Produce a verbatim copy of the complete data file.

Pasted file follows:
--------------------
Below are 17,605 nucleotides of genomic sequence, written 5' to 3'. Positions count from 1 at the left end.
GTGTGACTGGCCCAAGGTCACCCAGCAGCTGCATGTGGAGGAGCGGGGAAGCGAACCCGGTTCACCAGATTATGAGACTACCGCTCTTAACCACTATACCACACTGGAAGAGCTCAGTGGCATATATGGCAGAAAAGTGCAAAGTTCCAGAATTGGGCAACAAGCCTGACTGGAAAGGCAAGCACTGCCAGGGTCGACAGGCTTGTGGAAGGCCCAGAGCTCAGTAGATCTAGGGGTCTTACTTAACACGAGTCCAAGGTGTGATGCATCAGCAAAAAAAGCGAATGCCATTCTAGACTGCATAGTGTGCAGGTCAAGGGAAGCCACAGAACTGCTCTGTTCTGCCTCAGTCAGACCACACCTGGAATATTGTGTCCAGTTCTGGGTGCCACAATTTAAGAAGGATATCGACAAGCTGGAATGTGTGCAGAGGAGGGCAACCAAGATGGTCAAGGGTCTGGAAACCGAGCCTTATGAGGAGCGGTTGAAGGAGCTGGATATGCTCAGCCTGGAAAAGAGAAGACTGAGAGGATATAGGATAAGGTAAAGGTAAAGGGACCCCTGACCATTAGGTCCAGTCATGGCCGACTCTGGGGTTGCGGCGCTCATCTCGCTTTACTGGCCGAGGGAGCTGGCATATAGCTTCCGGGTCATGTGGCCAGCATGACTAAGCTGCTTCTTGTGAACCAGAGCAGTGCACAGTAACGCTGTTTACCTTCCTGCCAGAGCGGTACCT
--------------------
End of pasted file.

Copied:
Below are 17,605 nucleotides of genomic sequence, written 5' to 3'. Positions count from 1 at the left end.
GTGTGACTGGCCCAAGGTCACCCAGCAGCTGCATGTGGAGGAGCGGGGAAGCGAACCCGGTTCACCAGATTATGAGACTACCGCTCTTAACCACTATACCACACTGGAAGAGCTCAGTGGCATATATGGCAGAAAAGTGCAAAGTTCCAGAATTGGGCAACAAGCCTGACTGGAAAGGCAAGCACTGCCAGGGTCGACAGGCTTGTGGAAGGCCCAGAGCTCAGTAGATCTAGGGGTCTTACTTAACACGAGTCCAAGGTGTGATGCATCAGCAAAAAAAGCGAATGCCATTCTAGACTGCATAGTGTGCAGGTCAAGGGAAGCCACAGAACTGCTCTGTTCTGCCTCAGTCAGACCACACCTGGAATATTGTGTCCAGTTCTGGGTGCCACAATTTAAGAAGGATATCGACAAGCTGGAATGTGTGCAGAGGAGGGCAACCAAGATGGTCAAGGGTCTGGAAACCGAGCCTTATGAGGAGCGGTTGAAGGAGCTGGATATGCTCAGCCTGGAAAAGAGAAGACTGAGAGGATATAGGATAAGGTAAAGGTAAAGGGACCCCTGACCATTAGGTCCAGTCATGGCCGACTCTGGGGTTGCGGCGCTCATCTCGCTTTACTGGCCGAGGGAGCTGGCATATAGCTTCCGGGTCATGTGGCCAGCATGACTAAGCTGCTTCTTGTGAACCAGAGCAGTGCACAGTAACGCTGTTTACCTTCCTGCCAGAGCGGTACCT